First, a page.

Saturday, 20 July 2013

The Swiss-born who crafted Param Vir Chakra, India's highest gallantry medal

The Param Vir Chakra, India's highest gallantry award, designed by Savitri Bai Khanolkar

Savitri Khanolkar, formerly Yvonne Maday de Maros, with her husband, (to be Major General) Vikram Khanolkar

Savitri Khanolkar was born in Switzerland on 20th July 1913. Today is her birth centenary

By Ajai Shukla
Business Standard, 20th July 13

On Nov 3, 1947, Major Som Nath Sharma, leading a hundred infantrymen, fought to the death in a heroic last-ditch battle near Srinagar airfield against 700 Pathan tribal invaders from Pakistan. Sharma and his battalion, 4 Kumaon, had flown in from New Delhi just in time to hold off the invaders who were closing in on the airfield, Kashmir’s lifeline. 

Sharma’s dogged resistance won the time to fly in more soldiers, save Srinagar, and eventually win back the Kashmir valley for India. He is famous as the winner of India’s first Param Vir Chakra (PVC), its highest gallantry award.

Less known is that the PVC did not exist when Sharma made his stirring last stand. It was instituted only on Jan 26, 1950, having been designed by a Hungarian-Russian woman who was born Yvonne Maday de Maros in Neuch√Ętel, Switzerland. In 1932, 19-year-old Yvonne ran away to India to marry an army officer, Vikram Khanolkar, who she had met and fallen in love with whilst he was training in the UK. In love also with the spirituality of India, Yvonne became an Indian, adopted the name of Savitri Bai, immersed herself in the Hindu scriptures and took a degree from Nalanda University. Soon after independence, the army’s Adjutant General, Major General Hiralal Atal, asked her to design the PVC medal.

Today is the birth centenary of Savitri Bai Khanolkar, who was born in Switzerland on July 20, 1913. It is also, by association, an anniversary for the PVC, an honour so rare that only 21 Indians have won it so far. Like Sharma, most of them gave up their lives, including legends like Major Shaitan Singh in Rezang La in 1962, 2nd Lieutenant Arun Khetarpal at Basantar in 1971 and Captain Vikram Batra in Kargil in 1999.

Faced with the challenge of creating an Indian version of the Victoria Cross --- the UK’s legendary gallantry award that was reputedly minted from Russian cannons captured during the Crimean War in 1855 --- Savitri turned to the Hindu scriptures. She chose the motif of Dadhichi, a Vedic rishi (sage) who made the ultimate sacrifice in the fight of good over evil. Asked by the Gods for help in overcoming a fearsome demon, Vrutrasur, Dadhichi gave up his body to let the Gods fashion a Vajra --- a deadly thunderbolt --- from his thighbone. Armed with this Vajra, Indra slew Vrutrasur.
Savitri designed for Major General Hiralal Atal a medal with a simple purple ribbon. Imprinted on the medal face are four replicas of Indra’s Vajra, reflecting Dadhichi’s sacrifice. Between the Vajras is embossed the Ashok lion state emblem. The medal is cast in bronze.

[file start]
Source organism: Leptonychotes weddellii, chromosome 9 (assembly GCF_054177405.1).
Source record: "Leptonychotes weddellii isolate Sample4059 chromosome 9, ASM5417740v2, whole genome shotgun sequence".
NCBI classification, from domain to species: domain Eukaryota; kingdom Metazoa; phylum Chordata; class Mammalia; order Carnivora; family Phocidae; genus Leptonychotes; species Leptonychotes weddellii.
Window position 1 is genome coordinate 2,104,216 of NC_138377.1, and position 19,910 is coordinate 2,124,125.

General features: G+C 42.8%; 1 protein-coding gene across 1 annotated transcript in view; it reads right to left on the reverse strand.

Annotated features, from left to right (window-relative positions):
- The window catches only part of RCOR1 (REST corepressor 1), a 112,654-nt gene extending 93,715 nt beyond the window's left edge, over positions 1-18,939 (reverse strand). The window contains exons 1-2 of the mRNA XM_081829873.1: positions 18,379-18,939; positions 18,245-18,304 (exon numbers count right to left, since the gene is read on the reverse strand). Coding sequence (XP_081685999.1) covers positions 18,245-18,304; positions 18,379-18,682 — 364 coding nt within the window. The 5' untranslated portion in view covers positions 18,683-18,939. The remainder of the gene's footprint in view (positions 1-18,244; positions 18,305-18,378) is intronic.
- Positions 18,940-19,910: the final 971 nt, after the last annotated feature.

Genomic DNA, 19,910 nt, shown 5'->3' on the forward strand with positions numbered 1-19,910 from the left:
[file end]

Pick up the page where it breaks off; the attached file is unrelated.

Major Som Nath Sharma, who won India’s first PVC, was Savitri Khanolkar’s daughter’s brother-in-law. He was awarded the medal retrospectively when it was instituted on India first Republic Day, along with the other four PVC awardees of the 1947-48 Kashmir war --- Lance Naik Karam Singh; 2nd Lieutenant RR Rane; Naik Jadunath Singh; and Havaldar Major Piru Singh Shekhawat.

Along with the PVC, Savitri Khanolkar also designed the Mahavir Chakra and the Vir Chakra, and the Ashok Chakra --- the highest peacetime gallantry award. In India’s official order of precedence, the PVC is second only to the Bharat Ratna.

Vikram Khanolkar eventually retired from the army as a major general. After his demise, Savitri became a nun of the Ramakrishna Mission, until her death in 1990.


Anonymous said...

Than you for changing the subject from that Mud and Muck...

The medal itself is a small one. It is cast in bronze, and has a radius of 13/8 inch. In the centre, on a raised circle, is the state emblem, surrounded by four replicas of Indra's Vajra, flanked by the sword of Shivaji. The decoration is suspended from a straight swiveling suspension bar, and is held by a 32 mm purple ribbon.

Despite coming (or maybe because of coming) from a European background, Savitri Bai identified so closely with Hindu traditions and ideals, that her integration into Indian society was smooth and effortless. She was a vegetarian, learnt to speak fluent Hindi, Marathi and Sanskrit, and learnt Indian music, dance and painting. She always claimed that she had been "born in Europe by mistake" as she was Indian soul, & woe unto him who dared to call her a "foreigner"! She was so fascinated with Hindu mythology that she read extensively from Hindu scriptures and had a deep knowledge of India's ancient history and legends. It was this knowledge that led Major General Hira Lal Atal, the creator of the Param Vir Chakra, to ask for Savitri Bai's help in designing a medal that would truly symbolize the highest bravery.

Anonymous said...

Shivaji's sword Bhavani which is part of the motif :

Anonymous said...

You've got her date of birth wrong Colonel Ji.

Vijay Kumar said...

Says, "Savitri Khanolkar was born in Switzerland on 20th July 2013. Today is her birth centenary".

The year of her birth is a typo.

Anonymous said...

I believe you meant 1903 and not 2013

Prudhvi Raj said...

Savitri Khanolkar was born in Switzerland on 20th July 2013?
20th July 1913

Col A K Sarkar said...

Thanks Ajai.It,s an excellent information.Thanks again.

nirranj prabhu said...

The nation of extreme differences, each a metal of its own properties... Alloyed by sacrifices And bravery...
Salute to Savitri Bai...
Salute to the soldiers...

Anonymous said...

Sir the year of the birth of the lady wrongly given as should be 1913..

Anonymous said...

It should read as "1913" instead of 2013 in the sentence - " Savitri Khanolkar was born in Switzerland on 20th July 2013. Today is her birth centenary"

Broadsword said...

Thanks everyone for pointing out the caption error. THe article itself had her date of birth correct, so it was clearly a careless error. My apologies.

@ Anonymous 10:14